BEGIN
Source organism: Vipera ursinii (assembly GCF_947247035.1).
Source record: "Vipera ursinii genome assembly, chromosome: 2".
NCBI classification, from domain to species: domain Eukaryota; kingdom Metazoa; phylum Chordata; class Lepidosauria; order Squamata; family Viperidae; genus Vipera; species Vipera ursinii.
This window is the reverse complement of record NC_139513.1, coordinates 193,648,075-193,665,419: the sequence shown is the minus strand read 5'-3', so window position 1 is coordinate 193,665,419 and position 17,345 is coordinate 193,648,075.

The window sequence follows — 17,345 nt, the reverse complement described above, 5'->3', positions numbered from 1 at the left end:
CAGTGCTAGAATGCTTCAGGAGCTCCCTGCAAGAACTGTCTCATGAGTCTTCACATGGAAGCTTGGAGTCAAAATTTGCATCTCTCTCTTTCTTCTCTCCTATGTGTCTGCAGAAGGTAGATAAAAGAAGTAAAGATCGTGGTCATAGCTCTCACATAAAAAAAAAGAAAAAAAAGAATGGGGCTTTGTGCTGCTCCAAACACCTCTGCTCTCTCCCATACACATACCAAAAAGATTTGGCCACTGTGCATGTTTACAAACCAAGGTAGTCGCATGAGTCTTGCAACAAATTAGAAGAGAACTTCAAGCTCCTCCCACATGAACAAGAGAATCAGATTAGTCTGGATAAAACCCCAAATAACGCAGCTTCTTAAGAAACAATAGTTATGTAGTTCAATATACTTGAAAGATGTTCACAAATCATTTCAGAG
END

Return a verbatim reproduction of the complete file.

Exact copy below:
Source organism: Vipera ursinii (assembly GCF_947247035.1).
Source record: "Vipera ursinii genome assembly, chromosome: 2".
NCBI classification, from domain to species: domain Eukaryota; kingdom Metazoa; phylum Chordata; class Lepidosauria; order Squamata; family Viperidae; genus Vipera; species Vipera ursinii.
This window is the reverse complement of record NC_139513.1, coordinates 193,648,075-193,665,419: the sequence shown is the minus strand read 5'-3', so window position 1 is coordinate 193,665,419 and position 17,345 is coordinate 193,648,075.

The window sequence follows — 17,345 nt, the reverse complement described above, 5'->3', positions numbered from 1 at the left end:
CAGTGCTAGAATGCTTCAGGAGCTCCCTGCAAGAACTGTCTCATGAGTCTTCACATGGAAGCTTGGAGTCAAAATTTGCATCTCTCTCTTTCTTCTCTCCTATGTGTCTGCAGAAGGTAGATAAAAGAAGTAAAGATCGTGGTCATAGCTCTCACATAAAAAAAAAGAAAAAAAAGAATGGGGCTTTGTGCTGCTCCAAACACCTCTGCTCTCTCCCATACACATACCAAAAAGATTTGGCCACTGTGCATGTTTACAAACCAAGGTAGTCGCATGAGTCTTGCAACAAATTAGAAGAGAACTTCAAGCTCCTCCCACATGAACAAGAGAATCAGATTAGTCTGGATAAAACCCCAAATAACGCAGCTTCTTAAGAAACAATAGTTATGTAGTTCAATATACTTGAAAGATGTTCACAAATCATTTCAGAG